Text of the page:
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New Exhibition on Legendary Martial Artist Bruce Lee Aims to Inspire People of All Backgrounds

INTERNATIONAL: A new exhibition on the world-renowned Martial Arts master Bruce Lee has been drawing in fans and enthusiasts from across the globe while highlighting the wide influence the Kung Fu movie star had on many communities.

The Chinese Historical Society of America's "We Are Bruce Lee" exhibit, which opened in San Francisco's Chinatown on April 24, looks at many aspects of the martial arts star's decorated life.

It particularly explores Lee's popularity across socio-economic classes in the U.S. where he was especially popular in minority communities that were underrepresented elsewhere in popular culture.

Collector Jeff Chinn has loaned around 300 artifacts to the exhibit. Among them are items from the Green Hornet TV show that starred Bruce Lee as the Green Hornet's sidekick Kato, including a document that shows Lee was paid less than actors with minor roles, and even less than the stuntmen.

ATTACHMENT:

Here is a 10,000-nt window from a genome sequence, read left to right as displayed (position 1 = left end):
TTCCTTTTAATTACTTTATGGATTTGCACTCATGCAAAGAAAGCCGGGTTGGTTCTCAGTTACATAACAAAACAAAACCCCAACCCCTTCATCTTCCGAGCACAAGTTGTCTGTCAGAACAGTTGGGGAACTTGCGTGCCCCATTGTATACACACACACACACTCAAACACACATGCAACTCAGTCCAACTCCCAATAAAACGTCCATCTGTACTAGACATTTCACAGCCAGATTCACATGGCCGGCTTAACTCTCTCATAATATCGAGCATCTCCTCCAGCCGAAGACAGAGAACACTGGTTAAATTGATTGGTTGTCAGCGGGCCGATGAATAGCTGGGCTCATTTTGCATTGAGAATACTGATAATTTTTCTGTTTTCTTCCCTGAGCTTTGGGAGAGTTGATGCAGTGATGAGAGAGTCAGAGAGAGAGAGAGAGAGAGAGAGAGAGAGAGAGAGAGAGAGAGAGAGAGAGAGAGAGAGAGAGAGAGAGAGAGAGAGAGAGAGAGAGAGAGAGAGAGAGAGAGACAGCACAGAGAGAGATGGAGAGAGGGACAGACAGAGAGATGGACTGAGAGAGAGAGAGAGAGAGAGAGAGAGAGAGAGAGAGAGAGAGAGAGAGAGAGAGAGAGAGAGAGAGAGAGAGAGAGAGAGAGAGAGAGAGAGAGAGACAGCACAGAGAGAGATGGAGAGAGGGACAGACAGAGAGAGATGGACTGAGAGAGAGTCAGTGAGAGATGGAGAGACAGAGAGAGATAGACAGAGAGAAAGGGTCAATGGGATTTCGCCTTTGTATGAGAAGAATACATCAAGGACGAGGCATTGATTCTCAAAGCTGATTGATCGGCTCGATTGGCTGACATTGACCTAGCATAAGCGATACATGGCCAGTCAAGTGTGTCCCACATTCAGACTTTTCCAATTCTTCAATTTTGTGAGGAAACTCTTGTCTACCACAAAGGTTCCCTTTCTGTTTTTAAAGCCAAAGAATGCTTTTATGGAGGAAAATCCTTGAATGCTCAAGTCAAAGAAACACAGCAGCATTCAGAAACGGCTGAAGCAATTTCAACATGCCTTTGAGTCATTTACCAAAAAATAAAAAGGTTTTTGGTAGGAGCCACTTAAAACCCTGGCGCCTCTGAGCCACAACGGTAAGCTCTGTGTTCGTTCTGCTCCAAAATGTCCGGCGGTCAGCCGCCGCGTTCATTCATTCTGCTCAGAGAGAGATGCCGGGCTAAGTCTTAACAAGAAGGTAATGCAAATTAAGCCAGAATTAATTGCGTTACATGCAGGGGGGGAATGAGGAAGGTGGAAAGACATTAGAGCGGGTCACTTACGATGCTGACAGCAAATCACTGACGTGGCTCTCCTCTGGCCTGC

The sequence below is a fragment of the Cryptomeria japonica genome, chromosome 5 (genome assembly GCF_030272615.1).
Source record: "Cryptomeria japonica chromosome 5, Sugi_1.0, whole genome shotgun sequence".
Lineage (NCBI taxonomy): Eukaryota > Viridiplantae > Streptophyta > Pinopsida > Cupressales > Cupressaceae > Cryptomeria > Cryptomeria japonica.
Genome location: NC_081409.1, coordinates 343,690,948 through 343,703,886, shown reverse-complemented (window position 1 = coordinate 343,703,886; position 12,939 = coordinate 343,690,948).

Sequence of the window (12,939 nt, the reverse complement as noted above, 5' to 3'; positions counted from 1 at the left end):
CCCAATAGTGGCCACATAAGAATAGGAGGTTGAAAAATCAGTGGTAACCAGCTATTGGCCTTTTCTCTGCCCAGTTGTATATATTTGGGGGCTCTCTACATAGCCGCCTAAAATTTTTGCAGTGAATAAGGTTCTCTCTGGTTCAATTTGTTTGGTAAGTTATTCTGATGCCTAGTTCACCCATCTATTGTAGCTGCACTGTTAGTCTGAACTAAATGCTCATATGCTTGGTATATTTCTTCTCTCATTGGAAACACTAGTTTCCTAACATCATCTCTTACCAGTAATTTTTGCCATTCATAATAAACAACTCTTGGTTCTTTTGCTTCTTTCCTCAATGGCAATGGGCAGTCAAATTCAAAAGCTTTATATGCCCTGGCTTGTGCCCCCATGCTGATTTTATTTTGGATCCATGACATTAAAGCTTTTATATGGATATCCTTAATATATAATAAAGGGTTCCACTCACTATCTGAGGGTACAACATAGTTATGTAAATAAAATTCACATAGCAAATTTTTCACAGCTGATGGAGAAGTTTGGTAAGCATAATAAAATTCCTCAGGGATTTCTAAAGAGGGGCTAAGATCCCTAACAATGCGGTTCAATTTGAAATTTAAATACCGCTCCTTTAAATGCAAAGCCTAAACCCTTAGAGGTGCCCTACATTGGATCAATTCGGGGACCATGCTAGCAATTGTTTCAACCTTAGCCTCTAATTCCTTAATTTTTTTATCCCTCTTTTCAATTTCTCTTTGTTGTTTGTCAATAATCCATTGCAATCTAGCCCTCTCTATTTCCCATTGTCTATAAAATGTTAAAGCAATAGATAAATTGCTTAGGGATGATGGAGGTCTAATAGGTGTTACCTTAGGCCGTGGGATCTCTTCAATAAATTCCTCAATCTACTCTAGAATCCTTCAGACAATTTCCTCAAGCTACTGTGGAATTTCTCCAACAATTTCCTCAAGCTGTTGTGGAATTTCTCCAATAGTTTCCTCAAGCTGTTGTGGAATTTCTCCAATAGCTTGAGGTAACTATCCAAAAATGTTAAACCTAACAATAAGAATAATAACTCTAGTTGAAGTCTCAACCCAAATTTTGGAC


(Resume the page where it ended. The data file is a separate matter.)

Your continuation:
As a child, Chinn says he was bullied so badly that he developed an ulcer, but a poster featuring Bruce Lee inspired him to fight on just like his hero.

The exhibition features a number of interactive displays to get visitors involved and thinking about how Lee sought to live his life.

"Our exhibition is to see Bruce in those different ways and then show beyond people know him as the stereotypical Kung Fu master. He's beyond that. And also the goal is to connect with the African American community because he was very powerful in how he, how people could relate to him from any different background," said Justin Hoover, executive director of the Chinese Historical Society of America Museum.

Bruce's first student was African American, and he worked with many other students from the African American community, a connection explored in an entire floor of the exhibition called "The Underground."

"We were invited to contribute to the story of Bruce Lee, in particular, share in the love and affinity and respect that the Black community [had for him] and then expanded to communities of color," said Melanie Green, the curator.

Those attending the exhibition are encouraged to share their thoughts on what Bruce Lee meant to them.

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